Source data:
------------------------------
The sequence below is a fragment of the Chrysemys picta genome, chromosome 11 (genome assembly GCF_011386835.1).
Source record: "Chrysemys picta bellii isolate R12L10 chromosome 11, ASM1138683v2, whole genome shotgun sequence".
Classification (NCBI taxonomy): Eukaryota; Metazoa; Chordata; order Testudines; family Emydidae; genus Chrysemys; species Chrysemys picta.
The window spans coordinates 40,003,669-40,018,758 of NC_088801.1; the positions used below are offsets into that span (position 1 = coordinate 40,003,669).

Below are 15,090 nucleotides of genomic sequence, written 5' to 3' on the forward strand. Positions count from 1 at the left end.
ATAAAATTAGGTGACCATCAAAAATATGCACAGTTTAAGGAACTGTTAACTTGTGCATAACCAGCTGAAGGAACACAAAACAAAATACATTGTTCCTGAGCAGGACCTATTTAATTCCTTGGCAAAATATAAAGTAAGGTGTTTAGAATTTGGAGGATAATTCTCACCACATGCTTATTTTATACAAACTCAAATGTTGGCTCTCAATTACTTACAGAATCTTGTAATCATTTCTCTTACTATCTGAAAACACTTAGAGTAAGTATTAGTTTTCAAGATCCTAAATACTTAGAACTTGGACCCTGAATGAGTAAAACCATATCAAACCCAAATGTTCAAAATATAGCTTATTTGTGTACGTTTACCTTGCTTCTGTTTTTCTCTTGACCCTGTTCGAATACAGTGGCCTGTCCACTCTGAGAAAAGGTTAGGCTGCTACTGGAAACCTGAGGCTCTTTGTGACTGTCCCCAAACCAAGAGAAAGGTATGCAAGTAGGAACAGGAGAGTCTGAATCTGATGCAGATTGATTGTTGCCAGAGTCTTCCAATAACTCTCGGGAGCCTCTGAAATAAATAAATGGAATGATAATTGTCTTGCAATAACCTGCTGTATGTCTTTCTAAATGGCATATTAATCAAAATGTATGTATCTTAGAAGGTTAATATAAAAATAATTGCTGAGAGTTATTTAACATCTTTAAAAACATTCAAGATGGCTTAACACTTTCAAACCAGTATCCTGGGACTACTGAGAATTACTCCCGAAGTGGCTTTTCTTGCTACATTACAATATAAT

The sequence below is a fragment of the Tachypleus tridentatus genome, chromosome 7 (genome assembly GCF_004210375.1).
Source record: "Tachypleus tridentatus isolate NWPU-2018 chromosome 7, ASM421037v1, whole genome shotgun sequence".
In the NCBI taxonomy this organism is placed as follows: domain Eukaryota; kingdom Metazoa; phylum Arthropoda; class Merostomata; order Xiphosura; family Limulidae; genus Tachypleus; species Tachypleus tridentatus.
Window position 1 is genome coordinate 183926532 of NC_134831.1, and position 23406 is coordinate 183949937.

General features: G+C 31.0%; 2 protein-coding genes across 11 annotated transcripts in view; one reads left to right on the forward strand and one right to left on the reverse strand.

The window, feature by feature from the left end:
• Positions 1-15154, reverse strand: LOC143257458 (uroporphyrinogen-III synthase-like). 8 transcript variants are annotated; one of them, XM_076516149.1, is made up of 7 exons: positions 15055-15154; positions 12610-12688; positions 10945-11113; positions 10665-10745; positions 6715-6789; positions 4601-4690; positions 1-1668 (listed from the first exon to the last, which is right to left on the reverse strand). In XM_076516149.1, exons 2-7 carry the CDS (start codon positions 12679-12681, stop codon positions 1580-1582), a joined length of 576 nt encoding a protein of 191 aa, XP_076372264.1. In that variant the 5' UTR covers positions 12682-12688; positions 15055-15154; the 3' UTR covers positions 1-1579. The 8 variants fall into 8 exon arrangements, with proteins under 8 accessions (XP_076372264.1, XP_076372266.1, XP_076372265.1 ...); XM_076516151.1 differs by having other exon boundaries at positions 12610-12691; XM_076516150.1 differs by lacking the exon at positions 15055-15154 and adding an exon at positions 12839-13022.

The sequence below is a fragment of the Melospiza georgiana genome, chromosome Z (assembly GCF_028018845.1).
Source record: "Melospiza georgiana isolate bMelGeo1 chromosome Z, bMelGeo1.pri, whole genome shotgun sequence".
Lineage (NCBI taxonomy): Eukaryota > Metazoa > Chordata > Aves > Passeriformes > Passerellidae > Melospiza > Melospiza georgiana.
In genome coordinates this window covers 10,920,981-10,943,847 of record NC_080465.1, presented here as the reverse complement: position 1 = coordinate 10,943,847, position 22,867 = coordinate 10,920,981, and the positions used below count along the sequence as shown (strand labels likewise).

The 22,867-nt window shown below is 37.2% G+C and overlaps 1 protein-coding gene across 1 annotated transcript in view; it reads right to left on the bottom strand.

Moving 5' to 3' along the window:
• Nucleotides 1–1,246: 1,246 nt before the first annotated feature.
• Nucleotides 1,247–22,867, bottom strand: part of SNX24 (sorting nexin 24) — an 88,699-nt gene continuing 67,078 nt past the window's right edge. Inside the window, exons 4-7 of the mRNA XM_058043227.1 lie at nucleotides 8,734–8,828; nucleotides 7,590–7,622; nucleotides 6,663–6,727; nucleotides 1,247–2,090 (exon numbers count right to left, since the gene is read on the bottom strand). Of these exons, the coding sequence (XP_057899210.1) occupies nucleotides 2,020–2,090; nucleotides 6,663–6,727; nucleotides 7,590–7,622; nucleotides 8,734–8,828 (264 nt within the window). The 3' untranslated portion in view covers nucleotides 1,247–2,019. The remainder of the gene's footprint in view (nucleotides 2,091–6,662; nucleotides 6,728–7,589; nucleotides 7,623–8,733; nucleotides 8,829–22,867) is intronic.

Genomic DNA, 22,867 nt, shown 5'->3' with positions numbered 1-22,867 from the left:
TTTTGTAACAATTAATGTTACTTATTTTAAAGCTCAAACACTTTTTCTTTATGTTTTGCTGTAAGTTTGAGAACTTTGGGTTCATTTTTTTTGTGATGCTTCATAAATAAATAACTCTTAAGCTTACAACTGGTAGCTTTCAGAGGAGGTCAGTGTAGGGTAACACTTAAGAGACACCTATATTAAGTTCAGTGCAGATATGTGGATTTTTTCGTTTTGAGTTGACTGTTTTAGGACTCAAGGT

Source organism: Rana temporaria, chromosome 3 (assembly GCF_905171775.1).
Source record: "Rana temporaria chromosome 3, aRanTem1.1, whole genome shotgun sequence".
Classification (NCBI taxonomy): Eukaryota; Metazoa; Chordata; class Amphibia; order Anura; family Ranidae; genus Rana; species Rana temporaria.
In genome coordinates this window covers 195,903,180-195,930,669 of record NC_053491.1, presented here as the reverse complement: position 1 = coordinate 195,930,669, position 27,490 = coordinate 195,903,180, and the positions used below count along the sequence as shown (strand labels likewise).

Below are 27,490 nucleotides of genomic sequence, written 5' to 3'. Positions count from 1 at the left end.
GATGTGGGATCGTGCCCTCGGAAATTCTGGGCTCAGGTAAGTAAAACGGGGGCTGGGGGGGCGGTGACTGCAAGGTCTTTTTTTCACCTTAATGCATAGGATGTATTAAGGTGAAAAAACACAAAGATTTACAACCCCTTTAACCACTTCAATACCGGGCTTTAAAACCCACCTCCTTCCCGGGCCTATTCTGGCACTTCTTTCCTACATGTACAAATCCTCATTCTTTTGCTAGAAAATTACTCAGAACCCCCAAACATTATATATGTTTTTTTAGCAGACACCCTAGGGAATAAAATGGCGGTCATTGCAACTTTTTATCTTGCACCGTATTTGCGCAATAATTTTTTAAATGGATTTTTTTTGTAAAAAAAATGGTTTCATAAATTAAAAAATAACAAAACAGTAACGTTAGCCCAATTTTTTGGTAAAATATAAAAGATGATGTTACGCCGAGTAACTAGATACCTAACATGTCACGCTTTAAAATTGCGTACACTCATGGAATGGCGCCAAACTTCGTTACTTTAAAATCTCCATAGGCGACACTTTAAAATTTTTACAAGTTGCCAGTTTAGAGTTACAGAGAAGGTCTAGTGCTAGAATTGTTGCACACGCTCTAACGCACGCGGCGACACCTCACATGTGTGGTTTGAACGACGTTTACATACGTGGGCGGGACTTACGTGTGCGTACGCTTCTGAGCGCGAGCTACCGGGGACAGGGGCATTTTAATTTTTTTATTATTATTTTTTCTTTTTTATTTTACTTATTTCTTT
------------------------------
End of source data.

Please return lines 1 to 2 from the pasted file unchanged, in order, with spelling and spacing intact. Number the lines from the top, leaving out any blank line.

The sequence below is a fragment of the Chrysemys picta genome, chromosome 11 (genome assembly GCF_011386835.1).
Source record: "Chrysemys picta bellii isolate R12L10 chromosome 11, ASM1138683v2, whole genome shotgun sequence".